Mirror, Mirror on the wall...

making a Face Cream.


Basic Face Cream
Wheatgrass juice
Rosehip Oil
Rose Oil
Vitamin E

"Just Joe"

Wheatgrass seed

Wheatgrass grows quickly, keep it moist.

This is ready to be cut and juiced.

Procedure: Put the wheatgrass into a blender with a little sterilized water and blend until nearly a pulp.

Wheatgrass refers to the young grass of the common wheat plant, Triticum aestivum, that is freshly juiced or dried into powder for animal and human consumption. Both provide chlorophiyll, amino acids, minerals, vitamins and enzymes.

Clinical and reserch evidence has revealed the "Grass juice Factor" to have among other properties a powerful effect on the regeneration of damaged skin and health in general.

Put the pulp into a squeaky clean small piece of linen. Squeeze out all the juice .

110 ml basic face cream.

add 4-5 teaspoons wheatgrass juice. (The rest can be frozen in a flat sheet or in a ice cubecontainer to be used later.
10 drops Vitamin E

10 drops Rosehip oil

10 drops Rose oil

mix all the ingredients. Fill small, dark pots and keep refrigerated to keep the cream fresh. The one you use does not need to be refrigerated.

If you want you can use more of all the ingredients there is no harm in it, espescially if you have inflamed or very dry skin.

Rose Oil
Rose oil is one of the most antiseptic essences. This combined with its slightly tonic and soothing qualities and its action on the capillaries, make it useful for virtually all types of skin. It is particularly good for mature, dry, or sensitive skin and for any kind of redness, or inflammation.

Rose oil has no equal in skin care for moisturising, firming, smoothing and repairing the skin. In so doing, it produces no irritation, being cooling, calming and soothing. Rose also has a positive effect on broken superficial capillaries and is thus ideal for mature, dry or sensitive skin.

Roship Oil
Rose Hip Oil has been found to be highly beneficial to facial skin because of its high content of polyunsaturated fatty acids (Linoleic Acid 47% and Linolenic Acid 31%.). Fatty acids have a very important function in regeneration of skin cells and damaged tissues

Vitamin E
Vitamin E is the collective name for a set of 8 related tocopherols and tocotrienols. They are fat-soluble vitamins with antioxidant properties.

As an antioxidant, Vitamin E is essential for protecting body tissue from the damage of oxidation by neutralising free radicals in the body that cause tissue and cellular damage. It is important in the formation of red blood cells and also contributes to a healthy circulatory system.

The finished product. This is a fantastic face cream. It can also be used for cuts or abrasions, burns etc.

I usually buy a basic face cream (from the oil garden) and add my ingredients.

It is easy to make a basic face cream yourself.

A basic natural skin cream consists of the following four ingredients:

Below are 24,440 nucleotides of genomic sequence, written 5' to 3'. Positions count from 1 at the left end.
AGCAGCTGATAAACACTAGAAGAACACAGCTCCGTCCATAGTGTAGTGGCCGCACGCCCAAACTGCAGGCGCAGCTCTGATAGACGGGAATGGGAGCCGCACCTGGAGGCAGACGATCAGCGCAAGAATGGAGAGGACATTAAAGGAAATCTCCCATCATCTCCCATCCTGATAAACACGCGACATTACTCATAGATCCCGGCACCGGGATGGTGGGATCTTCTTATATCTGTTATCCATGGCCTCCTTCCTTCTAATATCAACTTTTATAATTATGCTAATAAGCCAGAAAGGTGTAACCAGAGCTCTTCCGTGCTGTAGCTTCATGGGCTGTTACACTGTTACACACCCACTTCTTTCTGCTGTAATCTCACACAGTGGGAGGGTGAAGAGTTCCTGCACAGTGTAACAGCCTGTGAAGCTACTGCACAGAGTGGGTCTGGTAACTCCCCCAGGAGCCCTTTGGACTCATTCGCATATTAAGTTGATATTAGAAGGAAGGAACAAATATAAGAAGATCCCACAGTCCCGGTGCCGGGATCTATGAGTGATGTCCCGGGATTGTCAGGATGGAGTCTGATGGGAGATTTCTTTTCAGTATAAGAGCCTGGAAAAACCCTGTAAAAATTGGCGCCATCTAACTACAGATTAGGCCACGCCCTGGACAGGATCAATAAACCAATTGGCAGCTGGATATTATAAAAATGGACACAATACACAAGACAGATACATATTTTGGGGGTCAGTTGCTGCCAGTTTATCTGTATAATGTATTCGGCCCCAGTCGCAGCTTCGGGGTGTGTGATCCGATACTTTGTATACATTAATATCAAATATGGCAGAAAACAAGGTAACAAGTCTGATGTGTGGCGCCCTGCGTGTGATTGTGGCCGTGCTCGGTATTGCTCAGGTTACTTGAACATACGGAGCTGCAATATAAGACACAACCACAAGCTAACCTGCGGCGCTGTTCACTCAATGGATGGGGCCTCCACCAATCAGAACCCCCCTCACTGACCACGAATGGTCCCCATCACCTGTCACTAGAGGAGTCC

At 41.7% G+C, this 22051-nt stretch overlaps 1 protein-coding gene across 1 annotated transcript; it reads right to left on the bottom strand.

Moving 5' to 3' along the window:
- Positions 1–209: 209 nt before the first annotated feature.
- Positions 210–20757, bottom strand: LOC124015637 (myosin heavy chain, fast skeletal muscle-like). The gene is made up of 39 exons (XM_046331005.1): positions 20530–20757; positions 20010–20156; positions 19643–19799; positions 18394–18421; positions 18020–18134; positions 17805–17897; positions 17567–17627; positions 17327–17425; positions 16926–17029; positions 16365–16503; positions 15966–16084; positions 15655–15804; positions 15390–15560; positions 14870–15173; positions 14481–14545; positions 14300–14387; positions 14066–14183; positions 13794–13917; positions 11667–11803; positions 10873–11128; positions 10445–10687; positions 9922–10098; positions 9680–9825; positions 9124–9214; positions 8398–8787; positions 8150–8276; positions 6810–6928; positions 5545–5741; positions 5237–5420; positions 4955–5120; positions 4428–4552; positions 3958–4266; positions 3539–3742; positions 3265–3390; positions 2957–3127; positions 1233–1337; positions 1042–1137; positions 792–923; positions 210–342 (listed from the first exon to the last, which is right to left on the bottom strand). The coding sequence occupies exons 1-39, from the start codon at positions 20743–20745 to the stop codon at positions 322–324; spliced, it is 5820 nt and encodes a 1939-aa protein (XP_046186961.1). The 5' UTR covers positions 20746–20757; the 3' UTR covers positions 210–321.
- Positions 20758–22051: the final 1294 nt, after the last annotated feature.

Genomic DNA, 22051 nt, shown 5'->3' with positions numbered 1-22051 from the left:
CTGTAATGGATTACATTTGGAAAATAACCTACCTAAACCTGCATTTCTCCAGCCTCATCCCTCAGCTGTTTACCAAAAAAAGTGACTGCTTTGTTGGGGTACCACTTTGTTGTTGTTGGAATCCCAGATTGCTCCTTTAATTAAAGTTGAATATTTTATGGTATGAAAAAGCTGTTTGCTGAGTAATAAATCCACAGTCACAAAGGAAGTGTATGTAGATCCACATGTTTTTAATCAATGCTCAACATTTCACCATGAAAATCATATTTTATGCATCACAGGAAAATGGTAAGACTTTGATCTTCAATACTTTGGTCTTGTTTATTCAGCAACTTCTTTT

Blended oils, beeswax, coconut/cocoa butter, and grapefruit seed extract.

Blended oils hydrate and nourish skin that has been stripped of its natural oils.

Beeswax forms a protective coating against the elements, such as sun and wind.

Coconut or cocoa butter is a more viscous, solid, substance, and provides the base for the cream itself.

Grapefruit seed extract is a natural antibiotic, preserving the cream against molds.

To find out which oils would be best for your skin type, go to a local health food store or a pharmacy and try out small samples of the oils on your skin. The oil should be absorbed without leaving too much greasy residue.

For dry skin are the following oils recommended: Avocado oil, it is also for sensitive and mature skin. Sesame oil is also a natural sunscreen. Peanut oil, and Shea butter is a natural sunscreen.

For oily skin the following oils are recommended:

Jojoba oil is a liquid wax. It is less greasy than most oils. Grapeseed oil is a dry oil. Wheat germ oil is high in vitamins and minerals and is recommended for all skin types.

"Bridal Bouquet"

Believe it or not:
All my hurts, my garden spade can heal. Ralph Waldo Emerson

Organic Tip of the week:
Keep away from Aspartame!

Aspartame Dangers
The dangers of aspartame poisoning have been a well-guarded secret since the 1980s. The research and history of aspartame is conclusive as a cause of illness and toxic reactions in the human body. Aspartame is a dangerous chemical food additive, and its use during pregnancy and by children is one of the greatest modern tragedies of all.

Why haven't you heard about this before?

Partly because the diet industry is worth trillions of American dollars to corporations, and they want to protect their profits by keeping the truth behind aspartame's dangers hidden from the public. When NutraSweet® was introduced for the 'second' time in 1981, a diet craze revolutionized America's eating protocols and a well-oiled money machine was set into motion changing modern lifestyles. After more than twenty years of aspartame use, the number of its victims is rapidly piling up, and people are figuring out for themselves that aspartame is at the root of their health problems. Patients are teaching their doctors about this nutritional peril, and they are healing themselves with little to no support from traditional medicine.
Read more about Aspartame Information